The US government will require subsidized chipmakers to share

The US government will require subsidized chipmakers to share excess profits

At the end of June, as announced the day before with the deposit Reuters, US authorities will begin accepting applications from companies applying for government subsidies to build US chip manufacturing facilities. The conditions for grant recipients are becoming increasingly unattractive: they are forbidden from expanding production in China and forced to share “excess profits”.

    Image source: Micron Technology

Image source: Micron Technology

Even the day before it was knownthat US officials will actively exploit the social agenda when distributing funds aimed at stimulating the construction of chip manufacturing companies in the United States. Grant recipients are required to care for children not only for workers in manufacturing but also for professionals working in the construction of businesses. This can be achieved both by paying compensation to employees who send kindergartens, and by building “departmental” preschool facilities in close proximity to enterprises. The move, according to US officials, is intended to boost the development of the US job market as some women are still unable to return to active economic activity after the pandemic.

One of the unexpected requirements for the subsidy recipients was the obligation to repay to the US authorities a portion of the profits in excess of a predetermined amount. If in the future the manufacturer, who built the company to produce chips with the support of the US authorities, earns more than the amounts stipulated in the initial business plan, part of the money will have to be returned to the state budget. However, the total amount cannot exceed 75% of the original subsidy. In such conditions, the profits of grant recipients who claim to have received more than $150 million for the implementation of their projects are monitored.

A similar control threshold has been set for paying dividends and share buybacks. Companies cannot return capital from public funds to investors for five years after receiving the subsidies. In the first five years, the companies must coordinate the relevant plans with the US authorities. Significantly, the latter will also require companies to use metals and construction materials that are made exclusively in the United States.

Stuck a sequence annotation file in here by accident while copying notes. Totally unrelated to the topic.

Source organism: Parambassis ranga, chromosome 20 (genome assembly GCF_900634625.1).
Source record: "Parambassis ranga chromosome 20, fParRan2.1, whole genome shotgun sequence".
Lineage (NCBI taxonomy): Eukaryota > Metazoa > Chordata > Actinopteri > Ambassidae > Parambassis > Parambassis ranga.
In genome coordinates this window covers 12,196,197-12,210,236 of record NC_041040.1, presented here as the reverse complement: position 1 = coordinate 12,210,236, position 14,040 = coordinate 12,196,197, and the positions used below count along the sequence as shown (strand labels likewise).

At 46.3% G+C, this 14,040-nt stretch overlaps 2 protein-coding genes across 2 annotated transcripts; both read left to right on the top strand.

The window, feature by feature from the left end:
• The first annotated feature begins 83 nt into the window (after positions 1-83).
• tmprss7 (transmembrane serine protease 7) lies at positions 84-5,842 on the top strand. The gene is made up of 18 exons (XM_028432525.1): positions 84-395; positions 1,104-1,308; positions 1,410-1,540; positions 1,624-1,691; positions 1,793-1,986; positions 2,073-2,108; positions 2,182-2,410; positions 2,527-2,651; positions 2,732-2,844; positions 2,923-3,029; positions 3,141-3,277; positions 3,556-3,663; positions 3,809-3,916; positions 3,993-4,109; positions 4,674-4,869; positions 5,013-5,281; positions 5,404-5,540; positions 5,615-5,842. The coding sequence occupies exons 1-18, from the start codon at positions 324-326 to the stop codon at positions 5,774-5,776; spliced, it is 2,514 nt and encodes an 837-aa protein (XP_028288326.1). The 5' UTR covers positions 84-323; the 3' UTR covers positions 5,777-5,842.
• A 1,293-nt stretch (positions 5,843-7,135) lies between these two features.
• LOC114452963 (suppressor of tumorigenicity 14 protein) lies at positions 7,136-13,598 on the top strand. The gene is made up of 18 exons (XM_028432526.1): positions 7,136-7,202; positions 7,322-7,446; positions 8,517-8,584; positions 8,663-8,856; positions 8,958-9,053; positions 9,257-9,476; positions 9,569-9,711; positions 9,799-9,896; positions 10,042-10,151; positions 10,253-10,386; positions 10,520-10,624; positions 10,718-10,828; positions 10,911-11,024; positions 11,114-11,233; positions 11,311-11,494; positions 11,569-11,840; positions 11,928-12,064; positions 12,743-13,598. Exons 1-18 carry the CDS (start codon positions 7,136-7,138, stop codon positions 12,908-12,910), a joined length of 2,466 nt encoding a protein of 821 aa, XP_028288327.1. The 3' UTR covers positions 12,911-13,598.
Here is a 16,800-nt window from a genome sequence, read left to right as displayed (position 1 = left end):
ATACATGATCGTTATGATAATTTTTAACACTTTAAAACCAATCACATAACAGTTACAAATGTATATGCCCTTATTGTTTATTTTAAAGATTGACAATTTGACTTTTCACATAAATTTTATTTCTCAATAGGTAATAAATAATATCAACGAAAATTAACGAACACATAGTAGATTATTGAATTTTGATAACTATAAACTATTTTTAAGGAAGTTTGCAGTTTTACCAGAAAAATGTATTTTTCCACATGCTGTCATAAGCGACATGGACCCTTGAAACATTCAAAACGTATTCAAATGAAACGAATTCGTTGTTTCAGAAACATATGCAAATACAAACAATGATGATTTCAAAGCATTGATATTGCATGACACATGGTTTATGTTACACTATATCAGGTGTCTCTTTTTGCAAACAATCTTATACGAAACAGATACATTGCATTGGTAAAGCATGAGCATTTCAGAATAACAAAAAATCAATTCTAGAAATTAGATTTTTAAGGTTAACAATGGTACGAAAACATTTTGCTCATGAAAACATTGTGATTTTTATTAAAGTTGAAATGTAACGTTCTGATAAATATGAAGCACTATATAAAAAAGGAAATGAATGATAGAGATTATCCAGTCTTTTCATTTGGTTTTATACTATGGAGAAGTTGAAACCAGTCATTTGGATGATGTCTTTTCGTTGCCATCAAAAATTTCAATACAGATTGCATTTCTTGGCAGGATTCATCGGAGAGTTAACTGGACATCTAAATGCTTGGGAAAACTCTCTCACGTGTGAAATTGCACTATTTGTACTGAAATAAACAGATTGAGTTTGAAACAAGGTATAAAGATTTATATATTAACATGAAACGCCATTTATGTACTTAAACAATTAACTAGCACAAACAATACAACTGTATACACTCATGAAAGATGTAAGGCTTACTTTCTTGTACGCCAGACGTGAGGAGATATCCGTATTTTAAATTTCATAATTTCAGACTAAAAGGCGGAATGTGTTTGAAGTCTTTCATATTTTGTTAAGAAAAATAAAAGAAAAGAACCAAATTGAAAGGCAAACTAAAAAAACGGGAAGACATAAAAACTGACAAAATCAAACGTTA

Government subsidies cover 5 to 15% of a company’s capital expenditure in most cases. Together with borrowed funds to be repaid, their share will not exceed 35% of the total investments. Starting in June, we will be accepting applications from companies planning to organize the production of chips in the United States using different generations of lithography: from mature to advanced. The selection of applications for the construction of research centers will begin in the autumn.

As previously planned, subsidy recipients will lose the right to expand their production in China or other US-hostile countries over the next ten years. They are also prohibited from doing research together or licensing their technologies to companies from friendly countries. US officials promise to provide applicants with detailed rules for awarding subsidies in the coming weeks.

According to information Reuters, the conditions for receiving subsidies imposed by the US authorities caused some dissatisfaction among the applicants, and the requirement to share excess profits became the main source of irritation. Businesses have to agree these break-even points individually with officials, above which part of the subsidies must be returned to the budget. The second most unsatisfied demand is a five-year cap on share buybacks and dividend payments, as this will deter a number of outside investors from the company. This condition looks the strangest for foreign companies like TSMC, although there is still no information on its willingness to use US subsidies to build its facilities in Arizona. Although additional difficulties have not forced any of the main contenders to abandon plans to create a semiconductor manufacturing facility in the United States, Reuters sources explain.

About the author

Dylan Harris

Dylan Harris is fascinated by tests and reviews of computer hardware.

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